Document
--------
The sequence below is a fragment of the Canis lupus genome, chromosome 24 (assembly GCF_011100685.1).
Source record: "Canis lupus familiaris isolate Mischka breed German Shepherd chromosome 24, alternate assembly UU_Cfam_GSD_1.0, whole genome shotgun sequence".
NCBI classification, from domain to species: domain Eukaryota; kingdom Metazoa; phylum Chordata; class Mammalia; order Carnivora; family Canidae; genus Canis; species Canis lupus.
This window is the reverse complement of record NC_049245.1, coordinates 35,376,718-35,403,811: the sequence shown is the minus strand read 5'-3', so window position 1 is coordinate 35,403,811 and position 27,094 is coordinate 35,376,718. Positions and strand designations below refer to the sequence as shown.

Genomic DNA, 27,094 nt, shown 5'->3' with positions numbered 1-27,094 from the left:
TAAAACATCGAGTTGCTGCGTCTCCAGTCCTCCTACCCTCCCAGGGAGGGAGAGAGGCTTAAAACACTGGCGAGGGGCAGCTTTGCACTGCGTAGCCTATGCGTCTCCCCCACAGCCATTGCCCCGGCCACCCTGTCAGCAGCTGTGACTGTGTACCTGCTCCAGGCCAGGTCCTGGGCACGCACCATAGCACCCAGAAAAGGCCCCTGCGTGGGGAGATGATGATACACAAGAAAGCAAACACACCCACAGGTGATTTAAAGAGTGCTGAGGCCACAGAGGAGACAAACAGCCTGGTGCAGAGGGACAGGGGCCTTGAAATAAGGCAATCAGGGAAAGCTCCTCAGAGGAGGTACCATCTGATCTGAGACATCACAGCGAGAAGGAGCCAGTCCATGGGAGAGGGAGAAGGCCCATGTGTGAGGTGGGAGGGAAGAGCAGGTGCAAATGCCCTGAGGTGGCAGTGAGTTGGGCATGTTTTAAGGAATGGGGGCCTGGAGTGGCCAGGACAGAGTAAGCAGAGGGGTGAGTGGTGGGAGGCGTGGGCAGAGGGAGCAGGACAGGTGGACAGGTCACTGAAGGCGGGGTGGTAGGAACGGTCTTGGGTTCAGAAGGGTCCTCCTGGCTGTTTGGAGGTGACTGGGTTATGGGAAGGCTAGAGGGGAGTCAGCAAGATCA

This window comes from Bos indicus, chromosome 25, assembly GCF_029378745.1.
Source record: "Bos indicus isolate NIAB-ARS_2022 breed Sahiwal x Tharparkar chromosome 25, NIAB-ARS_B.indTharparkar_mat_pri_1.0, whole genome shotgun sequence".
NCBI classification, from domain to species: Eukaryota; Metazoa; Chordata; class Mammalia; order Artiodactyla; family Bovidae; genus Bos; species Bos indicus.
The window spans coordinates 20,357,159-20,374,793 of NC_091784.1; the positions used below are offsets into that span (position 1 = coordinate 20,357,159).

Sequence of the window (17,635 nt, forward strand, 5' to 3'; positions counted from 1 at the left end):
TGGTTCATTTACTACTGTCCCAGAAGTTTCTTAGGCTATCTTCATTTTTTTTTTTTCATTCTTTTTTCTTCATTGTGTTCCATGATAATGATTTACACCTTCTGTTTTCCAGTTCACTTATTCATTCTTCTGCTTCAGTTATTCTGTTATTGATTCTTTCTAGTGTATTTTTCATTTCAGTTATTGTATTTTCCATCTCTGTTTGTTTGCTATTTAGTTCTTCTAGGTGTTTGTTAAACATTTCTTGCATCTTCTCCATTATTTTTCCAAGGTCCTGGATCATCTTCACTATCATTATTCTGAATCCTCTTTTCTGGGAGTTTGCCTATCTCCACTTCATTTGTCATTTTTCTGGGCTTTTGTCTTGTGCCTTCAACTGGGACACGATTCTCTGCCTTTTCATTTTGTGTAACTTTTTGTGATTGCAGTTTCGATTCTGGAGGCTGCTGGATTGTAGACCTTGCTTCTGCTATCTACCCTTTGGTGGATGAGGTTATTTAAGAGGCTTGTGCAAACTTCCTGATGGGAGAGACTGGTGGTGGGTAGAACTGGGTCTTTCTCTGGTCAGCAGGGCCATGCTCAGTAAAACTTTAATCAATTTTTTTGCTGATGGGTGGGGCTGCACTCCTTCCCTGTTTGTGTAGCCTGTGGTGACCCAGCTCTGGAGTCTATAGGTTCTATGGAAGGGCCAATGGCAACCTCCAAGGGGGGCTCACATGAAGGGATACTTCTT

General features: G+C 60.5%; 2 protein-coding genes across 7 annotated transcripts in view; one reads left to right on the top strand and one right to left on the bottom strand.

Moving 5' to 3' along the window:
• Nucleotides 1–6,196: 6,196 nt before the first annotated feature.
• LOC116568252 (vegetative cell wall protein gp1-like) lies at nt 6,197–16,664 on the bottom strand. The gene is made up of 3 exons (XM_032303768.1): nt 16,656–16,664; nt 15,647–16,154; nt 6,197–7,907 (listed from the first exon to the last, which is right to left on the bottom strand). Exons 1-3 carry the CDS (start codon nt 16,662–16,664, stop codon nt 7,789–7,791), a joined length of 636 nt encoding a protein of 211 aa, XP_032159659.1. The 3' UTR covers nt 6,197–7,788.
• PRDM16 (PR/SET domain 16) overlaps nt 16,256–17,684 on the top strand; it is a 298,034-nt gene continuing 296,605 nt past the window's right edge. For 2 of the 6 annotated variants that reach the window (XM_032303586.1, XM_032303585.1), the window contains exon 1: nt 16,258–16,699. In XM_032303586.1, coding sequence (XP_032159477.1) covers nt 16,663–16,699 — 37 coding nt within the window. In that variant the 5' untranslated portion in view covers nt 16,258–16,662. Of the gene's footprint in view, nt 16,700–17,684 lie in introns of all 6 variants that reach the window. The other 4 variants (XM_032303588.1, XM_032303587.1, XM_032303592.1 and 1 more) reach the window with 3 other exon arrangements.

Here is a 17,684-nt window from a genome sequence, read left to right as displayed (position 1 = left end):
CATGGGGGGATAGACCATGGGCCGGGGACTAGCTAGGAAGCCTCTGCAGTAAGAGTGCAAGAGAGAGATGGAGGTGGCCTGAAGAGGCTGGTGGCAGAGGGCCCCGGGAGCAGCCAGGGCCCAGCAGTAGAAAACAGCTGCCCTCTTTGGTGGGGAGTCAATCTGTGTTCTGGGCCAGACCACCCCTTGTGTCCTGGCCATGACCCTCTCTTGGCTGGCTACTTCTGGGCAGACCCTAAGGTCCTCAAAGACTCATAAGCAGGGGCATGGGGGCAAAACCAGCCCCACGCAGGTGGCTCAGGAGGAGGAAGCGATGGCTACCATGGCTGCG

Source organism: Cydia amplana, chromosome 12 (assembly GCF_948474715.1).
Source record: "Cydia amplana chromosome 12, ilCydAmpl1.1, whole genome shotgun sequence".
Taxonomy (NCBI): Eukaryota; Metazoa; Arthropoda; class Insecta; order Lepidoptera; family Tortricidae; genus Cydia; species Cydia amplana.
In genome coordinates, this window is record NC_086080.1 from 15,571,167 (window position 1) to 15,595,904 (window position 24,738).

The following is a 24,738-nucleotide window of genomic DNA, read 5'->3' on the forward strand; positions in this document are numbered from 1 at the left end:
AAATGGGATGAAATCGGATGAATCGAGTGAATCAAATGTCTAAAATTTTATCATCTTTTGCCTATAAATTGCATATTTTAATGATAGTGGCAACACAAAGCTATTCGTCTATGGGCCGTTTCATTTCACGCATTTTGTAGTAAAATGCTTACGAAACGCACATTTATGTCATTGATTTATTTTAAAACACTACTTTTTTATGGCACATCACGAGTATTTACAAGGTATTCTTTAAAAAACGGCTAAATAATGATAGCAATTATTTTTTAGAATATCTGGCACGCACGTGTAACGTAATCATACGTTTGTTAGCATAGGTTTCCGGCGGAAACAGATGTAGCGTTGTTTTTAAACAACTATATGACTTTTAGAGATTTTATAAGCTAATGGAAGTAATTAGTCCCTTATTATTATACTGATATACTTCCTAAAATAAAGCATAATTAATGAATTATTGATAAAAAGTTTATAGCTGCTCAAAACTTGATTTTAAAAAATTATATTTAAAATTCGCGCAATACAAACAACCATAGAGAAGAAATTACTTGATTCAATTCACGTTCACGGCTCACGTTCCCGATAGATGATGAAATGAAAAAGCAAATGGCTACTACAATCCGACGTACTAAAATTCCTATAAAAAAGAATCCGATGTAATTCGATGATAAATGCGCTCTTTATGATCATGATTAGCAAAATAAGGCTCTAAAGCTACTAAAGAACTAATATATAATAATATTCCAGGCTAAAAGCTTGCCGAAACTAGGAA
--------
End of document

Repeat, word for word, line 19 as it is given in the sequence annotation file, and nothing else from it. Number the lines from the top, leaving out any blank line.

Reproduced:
CATGGGGGGATAGACCATGGGCCGGGGACTAGCTAGGAAGCCTCTGCAGTAAGAGTGCAAGAGAGAGATGGAGGTGGCCTGAAGAGGCTGGTGGCAGAGGGCCCCGGGAGCAGCCAGGGCCCAGCAGTAGAAAACAGCTGCCCTCTTTGGTGGGGAGTCAATCTGTGTTCTGGGCCAGACCACCCCTTGTGTCCTGGCCATGACCCTCTCTTGGCTGGCTACTTCTGGGCAGACCCTAAGGTCCTCAAAGACTCATAAGCAGGGGCATGGGGGCAAAACCAGCCCCACGCAGGTGGCTCAGGAGGAGGAAGCGATGGCTACCATGGCTGCG